Eleven years ago, Steve Job made a bold statement: that a physical keyboard and touch screen and stylus were not the best way to approach a smartphone. He proposed that our fingers were the best stylus possible. With this statement, he introduced the “pinch and zoom” concept that we all know and love. A person now not only needed a phone to call, but also text, email, stay connected, access the internet and have a bit of fun. His pitch was a revolutionary concept in early 2007, and the result changed technology and the way we think about it.
The iPhone you have in your hand or on your desk right now was not always how the iPhone looked and behaved. The iPhone was exclusive to AT&T when it originally came out because it couldn’t work on the other networks. The first iPhone’s display was 3.5 inches, and its resolution was 320 x 480 pixels. Its rear camera only had a 2-megapixel resolution and didn’t even include a front camera. Apple sold 270,000 iPhones the first weekend it was out, and the era of the iPhone officially began.
Although the first generation iPhone was revolutionary, the device had some glitches, as newer technology does, so Apple worked to put out the iPhone 3G, which was released around a year later. This version was much faster, but sold for less than the first generation. The most significant addition to the 3G iPhone was the App Store. An online store created an entirely new market and career path; App developers could now reach millions all over the world.
These first two phones were revolutionary, but from here Apple stuck to evolving the iPhone to make it better and better. After the 4 came, the iPhone 4S added a more powerful processor. Designers were out to improve the revolutionary device they had created. With every release, they added more gigabytes, better cameras, and even the selfie camera.
This brings us to 2017, when Apple decided to try and change the game again and separate themselves from the other smartphone companies who had now caught up with them. They released the iPhone X, which got rid of the home button and relies on face recognition software. The display is 5.8 inches, and its resolution is 2436 x 1125 pixels.
Who knew that a smartphone could change the way we live? Suddenly everything could be done on one device: call, text, email, GPS, games. The iPhone enabled you to be connected all the time. Before you’d have to get out your computer in a space that had WiFi and wait for it to connect; now you’re always connected by the cellular network when WiFi isn’t around. Here are some things the iPhone revolutionized — for good or for ill:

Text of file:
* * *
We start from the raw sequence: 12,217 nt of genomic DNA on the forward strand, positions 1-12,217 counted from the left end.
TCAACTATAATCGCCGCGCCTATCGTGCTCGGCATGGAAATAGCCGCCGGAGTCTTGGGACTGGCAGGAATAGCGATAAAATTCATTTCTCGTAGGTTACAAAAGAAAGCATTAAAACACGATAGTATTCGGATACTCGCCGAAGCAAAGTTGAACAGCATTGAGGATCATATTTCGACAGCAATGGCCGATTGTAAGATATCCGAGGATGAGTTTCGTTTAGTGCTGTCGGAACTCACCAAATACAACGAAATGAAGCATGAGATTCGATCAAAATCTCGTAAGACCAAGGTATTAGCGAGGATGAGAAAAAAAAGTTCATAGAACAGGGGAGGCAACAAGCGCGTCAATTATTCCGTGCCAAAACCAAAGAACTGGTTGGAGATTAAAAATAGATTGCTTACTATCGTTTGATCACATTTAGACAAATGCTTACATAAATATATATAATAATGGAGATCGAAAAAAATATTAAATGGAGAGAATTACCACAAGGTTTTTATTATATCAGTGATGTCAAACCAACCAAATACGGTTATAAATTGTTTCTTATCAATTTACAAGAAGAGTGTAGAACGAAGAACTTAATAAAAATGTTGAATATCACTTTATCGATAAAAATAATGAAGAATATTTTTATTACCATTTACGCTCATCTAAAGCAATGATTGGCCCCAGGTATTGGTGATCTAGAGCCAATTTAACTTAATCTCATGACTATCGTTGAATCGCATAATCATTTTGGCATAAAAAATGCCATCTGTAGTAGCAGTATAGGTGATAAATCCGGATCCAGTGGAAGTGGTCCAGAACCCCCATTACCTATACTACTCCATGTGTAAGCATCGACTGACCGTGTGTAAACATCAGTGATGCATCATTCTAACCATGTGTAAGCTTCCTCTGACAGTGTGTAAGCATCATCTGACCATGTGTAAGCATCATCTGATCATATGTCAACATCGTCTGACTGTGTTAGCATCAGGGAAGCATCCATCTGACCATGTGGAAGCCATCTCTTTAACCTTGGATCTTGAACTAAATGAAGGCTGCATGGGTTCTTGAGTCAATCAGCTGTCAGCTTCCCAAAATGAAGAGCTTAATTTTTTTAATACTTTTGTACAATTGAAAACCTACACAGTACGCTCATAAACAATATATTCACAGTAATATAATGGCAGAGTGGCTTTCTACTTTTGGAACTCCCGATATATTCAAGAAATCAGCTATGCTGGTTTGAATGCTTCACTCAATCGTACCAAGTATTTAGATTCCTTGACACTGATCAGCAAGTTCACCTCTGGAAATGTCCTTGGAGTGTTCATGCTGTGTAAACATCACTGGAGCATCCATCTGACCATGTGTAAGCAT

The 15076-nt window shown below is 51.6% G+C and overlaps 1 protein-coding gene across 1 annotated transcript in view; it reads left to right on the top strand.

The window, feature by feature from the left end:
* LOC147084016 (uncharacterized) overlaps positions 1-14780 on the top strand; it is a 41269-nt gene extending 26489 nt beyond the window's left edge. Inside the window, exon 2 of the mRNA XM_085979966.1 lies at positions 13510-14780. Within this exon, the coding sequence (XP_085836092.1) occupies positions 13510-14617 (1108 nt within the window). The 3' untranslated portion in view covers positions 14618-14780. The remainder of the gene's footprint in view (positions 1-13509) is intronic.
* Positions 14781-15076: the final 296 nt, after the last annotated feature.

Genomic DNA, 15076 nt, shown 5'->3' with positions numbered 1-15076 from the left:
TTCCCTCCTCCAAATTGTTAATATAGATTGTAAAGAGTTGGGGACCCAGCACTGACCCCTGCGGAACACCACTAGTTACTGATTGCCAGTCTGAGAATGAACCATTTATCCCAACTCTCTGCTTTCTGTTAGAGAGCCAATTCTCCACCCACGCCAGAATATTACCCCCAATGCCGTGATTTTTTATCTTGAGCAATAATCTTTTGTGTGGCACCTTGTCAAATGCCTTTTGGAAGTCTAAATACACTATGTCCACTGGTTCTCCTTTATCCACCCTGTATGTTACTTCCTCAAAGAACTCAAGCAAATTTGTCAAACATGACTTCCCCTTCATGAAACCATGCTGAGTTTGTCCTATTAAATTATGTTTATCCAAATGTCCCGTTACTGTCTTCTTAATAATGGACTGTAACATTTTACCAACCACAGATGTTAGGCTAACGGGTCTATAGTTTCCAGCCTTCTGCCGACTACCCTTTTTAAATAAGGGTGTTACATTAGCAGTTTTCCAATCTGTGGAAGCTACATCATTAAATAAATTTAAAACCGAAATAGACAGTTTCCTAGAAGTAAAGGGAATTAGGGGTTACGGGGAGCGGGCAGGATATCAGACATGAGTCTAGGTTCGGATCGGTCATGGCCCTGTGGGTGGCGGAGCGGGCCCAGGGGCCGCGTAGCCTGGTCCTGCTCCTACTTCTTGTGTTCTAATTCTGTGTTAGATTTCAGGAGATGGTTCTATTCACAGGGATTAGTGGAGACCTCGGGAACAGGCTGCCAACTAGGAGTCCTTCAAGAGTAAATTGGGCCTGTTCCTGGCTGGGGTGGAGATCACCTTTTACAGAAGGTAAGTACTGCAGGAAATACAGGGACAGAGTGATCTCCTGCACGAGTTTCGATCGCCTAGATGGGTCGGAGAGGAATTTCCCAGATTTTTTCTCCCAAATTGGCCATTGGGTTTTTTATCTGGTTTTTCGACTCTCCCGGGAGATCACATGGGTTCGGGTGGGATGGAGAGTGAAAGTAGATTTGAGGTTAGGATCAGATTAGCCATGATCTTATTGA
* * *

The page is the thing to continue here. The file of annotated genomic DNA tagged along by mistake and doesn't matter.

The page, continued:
- Call and text. Calling and texting were the original main functions of a cell phone, but not everyone had one. Many people stuck to their home phones and would rely on their answering machines. Now, if someone doesn’t have time to chat and doesn’t answer the phone, the caller can still get their information across through text. People expect a quick response because of how connected we all are to our phones.
- E-mail. E-mail had been around for a while when the iPhone came out, but people could only check emails when they were at home or work. E-mail was mostly used for work-related content, while the phone and text capabilities were usually more personal. Previously, people made a conscious decision to check e-mail. With the invention of the iPhone, e-mail was now accessible at any time. Easy access made people available to be reached by their bosses and clients at any time. In some cases, this has made work an even bigger part of our lives.
- Social media. Social media quickly rose to popularity once the iPhone was created. It had been around a bit with sites like MySpace, but it wasn’t until you could capture photos and post things on the go that social media really took off. You could suddenly see what everyone was doing all of the time. You could reconnect with people on Facebook that you haven’t seen in 30 years while you’re in the dentist waiting room because of the iPhone and following smartphones.
The iPhone hit the world right at the right time, during the rise of social media. The device revolutionized the way we do everything: the way we talk, shop, eat, and even drive. We can now speak to a friend while ordering takeout, then click a screen to ask a ridehailing service for a ride. We can do this from the sidewalk or our living room.
So what’s next for the iPhone or any other device? As voice-controlled devices begin to invade our lives, our uses for smartphones are changing. Even as smartphones continue to improve, some say the smartphone’s death is on the horizon. Technology makers are working to create “standalone augmented-reality headsets, which project detailed 3D images straight into your eyes.” That leaves not only smartphones obsolete but possibly televisions and every other screen as well.
As this new world approaches, it’s worth pondering whether any of this would have happened if it weren’t for the iPhone. No matter how you feel about our increasing dependence on technology, it’s incredible how one device changed the world forever.